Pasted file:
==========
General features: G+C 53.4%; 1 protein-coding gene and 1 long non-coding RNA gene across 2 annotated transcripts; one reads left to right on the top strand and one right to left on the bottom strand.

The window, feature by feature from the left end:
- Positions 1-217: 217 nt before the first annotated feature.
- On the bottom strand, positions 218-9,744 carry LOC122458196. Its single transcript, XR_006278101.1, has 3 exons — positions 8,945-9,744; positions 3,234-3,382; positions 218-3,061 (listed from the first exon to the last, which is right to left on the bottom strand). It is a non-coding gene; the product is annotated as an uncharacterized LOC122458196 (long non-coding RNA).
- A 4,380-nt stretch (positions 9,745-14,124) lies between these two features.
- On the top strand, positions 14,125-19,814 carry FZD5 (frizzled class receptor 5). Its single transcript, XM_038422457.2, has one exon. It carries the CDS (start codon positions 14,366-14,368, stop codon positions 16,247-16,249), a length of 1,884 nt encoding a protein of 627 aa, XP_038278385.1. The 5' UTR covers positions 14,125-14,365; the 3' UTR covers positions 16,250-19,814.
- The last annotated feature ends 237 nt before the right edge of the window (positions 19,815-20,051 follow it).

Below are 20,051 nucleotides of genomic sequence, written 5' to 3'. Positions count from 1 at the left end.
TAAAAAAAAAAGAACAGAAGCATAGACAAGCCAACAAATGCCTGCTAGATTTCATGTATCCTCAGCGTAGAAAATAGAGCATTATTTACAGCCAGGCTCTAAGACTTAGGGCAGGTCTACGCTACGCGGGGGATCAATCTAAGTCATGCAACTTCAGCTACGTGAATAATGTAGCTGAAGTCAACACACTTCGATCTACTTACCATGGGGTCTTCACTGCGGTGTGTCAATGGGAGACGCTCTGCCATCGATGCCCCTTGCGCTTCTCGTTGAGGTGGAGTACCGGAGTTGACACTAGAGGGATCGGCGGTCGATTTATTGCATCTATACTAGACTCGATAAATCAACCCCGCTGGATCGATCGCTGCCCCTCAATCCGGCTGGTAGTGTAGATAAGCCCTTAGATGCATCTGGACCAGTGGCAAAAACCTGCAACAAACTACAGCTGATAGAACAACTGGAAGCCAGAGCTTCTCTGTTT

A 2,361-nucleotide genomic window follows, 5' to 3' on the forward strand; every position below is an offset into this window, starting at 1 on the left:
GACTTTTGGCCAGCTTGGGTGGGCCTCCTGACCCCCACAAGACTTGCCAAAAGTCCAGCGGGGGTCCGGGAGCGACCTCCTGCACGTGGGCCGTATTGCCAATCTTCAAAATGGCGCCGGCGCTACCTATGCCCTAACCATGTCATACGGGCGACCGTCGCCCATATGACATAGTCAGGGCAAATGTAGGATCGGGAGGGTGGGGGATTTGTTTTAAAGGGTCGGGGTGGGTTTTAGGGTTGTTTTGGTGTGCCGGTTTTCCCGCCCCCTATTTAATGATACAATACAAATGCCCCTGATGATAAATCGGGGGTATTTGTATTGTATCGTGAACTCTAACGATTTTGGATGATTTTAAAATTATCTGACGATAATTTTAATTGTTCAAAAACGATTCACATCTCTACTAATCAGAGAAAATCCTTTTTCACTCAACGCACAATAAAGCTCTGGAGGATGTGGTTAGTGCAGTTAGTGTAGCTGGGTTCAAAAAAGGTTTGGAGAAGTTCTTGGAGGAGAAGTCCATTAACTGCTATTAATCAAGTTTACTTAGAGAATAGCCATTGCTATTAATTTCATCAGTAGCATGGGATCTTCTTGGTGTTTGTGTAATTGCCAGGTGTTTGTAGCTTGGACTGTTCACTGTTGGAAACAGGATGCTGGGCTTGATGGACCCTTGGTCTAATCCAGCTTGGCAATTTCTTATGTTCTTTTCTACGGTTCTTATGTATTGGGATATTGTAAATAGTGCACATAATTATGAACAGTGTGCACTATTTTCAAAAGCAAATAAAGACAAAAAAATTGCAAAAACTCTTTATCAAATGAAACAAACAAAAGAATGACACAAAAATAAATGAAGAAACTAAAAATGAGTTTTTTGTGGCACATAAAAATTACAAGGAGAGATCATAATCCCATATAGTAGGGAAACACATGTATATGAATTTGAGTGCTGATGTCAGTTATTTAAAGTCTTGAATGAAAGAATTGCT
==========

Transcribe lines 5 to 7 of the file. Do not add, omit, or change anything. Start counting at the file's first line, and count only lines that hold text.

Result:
- A 4,380-nt stretch (positions 9,745-14,124) lies between these two features.
- On the top strand, positions 14,125-19,814 carry FZD5 (frizzled class receptor 5). Its single transcript, XM_038422457.2, has one exon. It carries the CDS (start codon positions 14,366-14,368, stop codon positions 16,247-16,249), a length of 1,884 nt encoding a protein of 627 aa, XP_038278385.1. The 5' UTR covers positions 14,125-14,365; the 3' UTR covers positions 16,250-19,814.
- The last annotated feature ends 237 nt before the right edge of the window (positions 19,815-20,051 follow it).